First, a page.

Jordan District STEM night provides interactive activities for students
May 30, 2018 11:47AM
● By Julie Slama
By Julie Slama | [email protected]
Eastlake sixth-graders Ike Palmer and Jackson Webster wanted to know if there was a way to charge one cell phone with another cell phone.
So, the pair went about designing a way to use two 9-inch charges with liquid electrical tape to create a duo charger prototype for their school’s STEM (science, technology, engineering and math) fair.
Eastlake teacher Christina Madsen said the purpose of the fair was to take an everyday problem and try to come up with a solution.
“Many of our students were able to create working prototypes and use their entrepreneurial skills to solve problems they defined,” she said. “Some students took it so seriously they looked at real issues and plan to apply for patents on their projects.”
While students across the area completed projects for their school STEM fair earlier this year, in hopes of then advancing to the regional science fair and beyond, Jordan School District holds its own STEM community night with activities and challenges designed to engage students of all ages without a competition.
“There is a lot of interactive activities that we hope sparks students’ interest in STEM,” District STEM Curriculum Consultant Jane Harwood said about the District’s third annual event held in late April in Elk Ridge Middle School’s gymnasium. “There are drones, a hovercraft, a catapult contest and other experiments students can try out.”
Fifth-grader Jaycee Best, who was with his fourth-grade brother, Kyle, had just flown the drones.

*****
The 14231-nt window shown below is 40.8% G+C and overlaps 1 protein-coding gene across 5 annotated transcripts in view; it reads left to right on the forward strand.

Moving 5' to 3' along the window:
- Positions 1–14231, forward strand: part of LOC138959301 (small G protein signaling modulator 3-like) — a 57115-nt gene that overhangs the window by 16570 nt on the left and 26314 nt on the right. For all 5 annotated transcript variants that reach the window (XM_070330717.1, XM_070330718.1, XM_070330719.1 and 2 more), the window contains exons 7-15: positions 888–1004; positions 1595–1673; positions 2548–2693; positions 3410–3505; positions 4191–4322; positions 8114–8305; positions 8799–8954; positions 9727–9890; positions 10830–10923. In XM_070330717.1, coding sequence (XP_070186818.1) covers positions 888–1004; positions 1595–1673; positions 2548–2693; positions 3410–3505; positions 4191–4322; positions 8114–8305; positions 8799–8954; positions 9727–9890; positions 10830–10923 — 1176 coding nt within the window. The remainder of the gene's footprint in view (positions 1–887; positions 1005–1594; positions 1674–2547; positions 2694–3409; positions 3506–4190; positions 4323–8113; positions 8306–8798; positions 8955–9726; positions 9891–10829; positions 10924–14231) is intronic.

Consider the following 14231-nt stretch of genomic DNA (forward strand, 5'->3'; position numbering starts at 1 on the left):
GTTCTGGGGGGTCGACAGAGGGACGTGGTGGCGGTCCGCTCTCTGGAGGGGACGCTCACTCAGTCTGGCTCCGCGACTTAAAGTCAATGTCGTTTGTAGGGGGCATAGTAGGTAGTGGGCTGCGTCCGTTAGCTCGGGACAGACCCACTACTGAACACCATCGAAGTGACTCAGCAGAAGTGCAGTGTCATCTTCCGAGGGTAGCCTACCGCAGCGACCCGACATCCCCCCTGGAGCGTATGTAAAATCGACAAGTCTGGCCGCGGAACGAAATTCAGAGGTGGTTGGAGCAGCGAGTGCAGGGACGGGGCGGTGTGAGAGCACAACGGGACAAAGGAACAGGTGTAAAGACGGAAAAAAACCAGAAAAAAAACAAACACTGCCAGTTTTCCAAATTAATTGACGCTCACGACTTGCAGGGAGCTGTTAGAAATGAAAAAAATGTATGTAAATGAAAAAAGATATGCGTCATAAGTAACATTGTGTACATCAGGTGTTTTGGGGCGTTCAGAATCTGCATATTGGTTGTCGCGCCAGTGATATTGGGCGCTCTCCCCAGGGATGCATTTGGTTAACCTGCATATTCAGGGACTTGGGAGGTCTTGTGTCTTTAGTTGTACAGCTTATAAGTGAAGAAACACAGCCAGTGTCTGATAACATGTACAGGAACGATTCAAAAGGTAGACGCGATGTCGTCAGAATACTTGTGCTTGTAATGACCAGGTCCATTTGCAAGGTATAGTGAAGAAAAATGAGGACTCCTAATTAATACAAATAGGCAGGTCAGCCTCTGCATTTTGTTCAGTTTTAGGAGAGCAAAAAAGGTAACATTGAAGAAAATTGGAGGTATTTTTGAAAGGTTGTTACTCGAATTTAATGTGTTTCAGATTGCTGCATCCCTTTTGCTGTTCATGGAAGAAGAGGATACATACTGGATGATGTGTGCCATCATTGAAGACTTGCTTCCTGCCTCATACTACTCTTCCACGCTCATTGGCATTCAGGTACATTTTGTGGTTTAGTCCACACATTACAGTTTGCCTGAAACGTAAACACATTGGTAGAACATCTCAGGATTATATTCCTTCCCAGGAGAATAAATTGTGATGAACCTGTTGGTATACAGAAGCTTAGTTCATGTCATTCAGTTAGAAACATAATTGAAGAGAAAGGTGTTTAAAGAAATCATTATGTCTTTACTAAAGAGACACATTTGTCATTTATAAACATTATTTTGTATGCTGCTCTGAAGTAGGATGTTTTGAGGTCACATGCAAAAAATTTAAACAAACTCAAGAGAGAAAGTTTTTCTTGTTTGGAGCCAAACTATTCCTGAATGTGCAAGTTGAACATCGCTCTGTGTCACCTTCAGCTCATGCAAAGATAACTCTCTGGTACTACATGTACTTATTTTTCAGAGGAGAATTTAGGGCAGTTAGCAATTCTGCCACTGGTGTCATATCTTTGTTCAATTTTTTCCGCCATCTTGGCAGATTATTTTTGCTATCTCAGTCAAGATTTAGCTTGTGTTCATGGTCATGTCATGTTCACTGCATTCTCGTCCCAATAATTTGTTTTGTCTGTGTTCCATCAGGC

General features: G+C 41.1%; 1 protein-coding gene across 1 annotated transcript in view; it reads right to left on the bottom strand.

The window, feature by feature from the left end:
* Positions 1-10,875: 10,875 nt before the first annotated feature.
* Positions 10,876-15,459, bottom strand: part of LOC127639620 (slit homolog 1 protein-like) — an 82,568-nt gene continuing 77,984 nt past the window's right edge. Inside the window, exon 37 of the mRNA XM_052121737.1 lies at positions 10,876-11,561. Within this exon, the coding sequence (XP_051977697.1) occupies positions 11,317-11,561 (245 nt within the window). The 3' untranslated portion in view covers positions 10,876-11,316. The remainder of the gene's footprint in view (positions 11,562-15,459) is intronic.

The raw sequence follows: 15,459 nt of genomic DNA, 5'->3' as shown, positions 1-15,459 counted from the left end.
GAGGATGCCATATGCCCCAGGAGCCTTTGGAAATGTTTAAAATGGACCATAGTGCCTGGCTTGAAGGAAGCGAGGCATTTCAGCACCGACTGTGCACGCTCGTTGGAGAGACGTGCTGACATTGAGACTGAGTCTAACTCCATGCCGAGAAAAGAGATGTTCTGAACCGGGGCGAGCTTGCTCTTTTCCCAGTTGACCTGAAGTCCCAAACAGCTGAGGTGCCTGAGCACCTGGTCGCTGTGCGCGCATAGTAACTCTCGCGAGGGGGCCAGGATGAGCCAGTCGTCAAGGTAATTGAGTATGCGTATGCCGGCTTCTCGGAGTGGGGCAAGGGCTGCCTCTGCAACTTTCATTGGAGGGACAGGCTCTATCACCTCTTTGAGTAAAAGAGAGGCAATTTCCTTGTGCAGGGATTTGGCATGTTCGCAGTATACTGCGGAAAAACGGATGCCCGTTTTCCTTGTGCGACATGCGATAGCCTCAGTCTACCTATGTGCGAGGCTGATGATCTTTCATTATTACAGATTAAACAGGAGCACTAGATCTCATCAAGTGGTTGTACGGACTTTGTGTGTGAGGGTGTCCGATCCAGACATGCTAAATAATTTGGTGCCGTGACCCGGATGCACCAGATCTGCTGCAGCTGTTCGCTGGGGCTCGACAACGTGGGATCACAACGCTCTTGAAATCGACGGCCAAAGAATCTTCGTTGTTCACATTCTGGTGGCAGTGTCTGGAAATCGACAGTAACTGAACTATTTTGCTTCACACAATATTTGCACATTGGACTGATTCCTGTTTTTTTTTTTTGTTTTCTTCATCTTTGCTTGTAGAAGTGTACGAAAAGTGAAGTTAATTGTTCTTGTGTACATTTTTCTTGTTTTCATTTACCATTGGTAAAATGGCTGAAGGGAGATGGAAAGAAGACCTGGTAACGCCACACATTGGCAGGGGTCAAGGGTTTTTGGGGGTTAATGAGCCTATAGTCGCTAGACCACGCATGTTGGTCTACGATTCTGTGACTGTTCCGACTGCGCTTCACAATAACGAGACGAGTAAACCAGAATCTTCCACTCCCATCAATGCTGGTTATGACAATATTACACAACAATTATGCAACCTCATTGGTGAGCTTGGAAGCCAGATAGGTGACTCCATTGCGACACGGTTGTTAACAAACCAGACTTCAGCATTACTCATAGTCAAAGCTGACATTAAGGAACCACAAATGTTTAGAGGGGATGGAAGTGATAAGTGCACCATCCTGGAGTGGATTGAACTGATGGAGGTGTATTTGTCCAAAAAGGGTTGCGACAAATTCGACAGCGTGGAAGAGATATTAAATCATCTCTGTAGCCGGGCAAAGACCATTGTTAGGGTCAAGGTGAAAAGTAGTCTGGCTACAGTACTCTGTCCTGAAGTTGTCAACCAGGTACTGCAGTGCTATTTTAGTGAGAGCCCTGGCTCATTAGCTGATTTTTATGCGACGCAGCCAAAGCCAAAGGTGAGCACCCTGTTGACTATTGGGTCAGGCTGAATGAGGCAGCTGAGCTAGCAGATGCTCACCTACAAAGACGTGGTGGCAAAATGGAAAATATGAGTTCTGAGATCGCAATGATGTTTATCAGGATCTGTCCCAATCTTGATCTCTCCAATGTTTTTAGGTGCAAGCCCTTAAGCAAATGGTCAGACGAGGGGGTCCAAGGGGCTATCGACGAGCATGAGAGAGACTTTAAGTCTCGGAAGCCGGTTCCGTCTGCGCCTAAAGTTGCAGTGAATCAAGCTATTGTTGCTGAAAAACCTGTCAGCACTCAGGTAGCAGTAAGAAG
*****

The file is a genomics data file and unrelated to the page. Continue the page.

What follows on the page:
“I want to be a pilot, so I wanted to try flying a drone,” Jaycee said. “We just checked out the dry ice that bubbles in our hands.”
His mom, Lauren, said both her boys are fascinated with science.
“This is a really amazing event,” she said. “They want to do everything. It will give them ideas for their future careers.”
Sixth-grader Kaitlin Swank said she came to represent her school in the district catapult contest.
“We had our own school catapult contest, and my partner and I were one of the winners who could compete here, only she couldn’t come,” Kaitlin said. “I’m wanting to become a mechanical engineer, so this STEM fair is really neat.”
Jordan District’s middle and high school MESA (mathematics, engineering, science achievement) and STEM clubs sponsored booths as well as other local businesses, including IM Flash, Boeing, WSP USA Engineering, HawkWatch International, Ivanti and others.
At Bingham High’s MESA booth, across from the hovercraft booth, senior Parker Price was conducting a reaction test with students.
“I joined MESA my junior year, and one or twice each month, we’ve been doing activities that we typically wouldn’t do in class,” he said. “We’ve dissected a cow’s heart, made elephant toothpaste and even had a paper airplane contest. It’s been a lot of fun.”
Price said that it’s a great way to get more involved in science, math and engineering outside of his classes, all which he sees will help him before he heads to Utah State to study engineering in the fall.
Seventh-grader Melissa Oman, who had checked out the Shrinky Dinks, explained how they work.
“Shrinky Dinks are plastic polymers that are made of long chains of repeating molecules,” Oman said. “The polymer used for Shrinky Dinks is stretched out when it cools. So, when it heats up in the oven, the molecules are actually being released and returned to their original size, so it appears that they are shrinking. Science has always interested me; it’s cool.”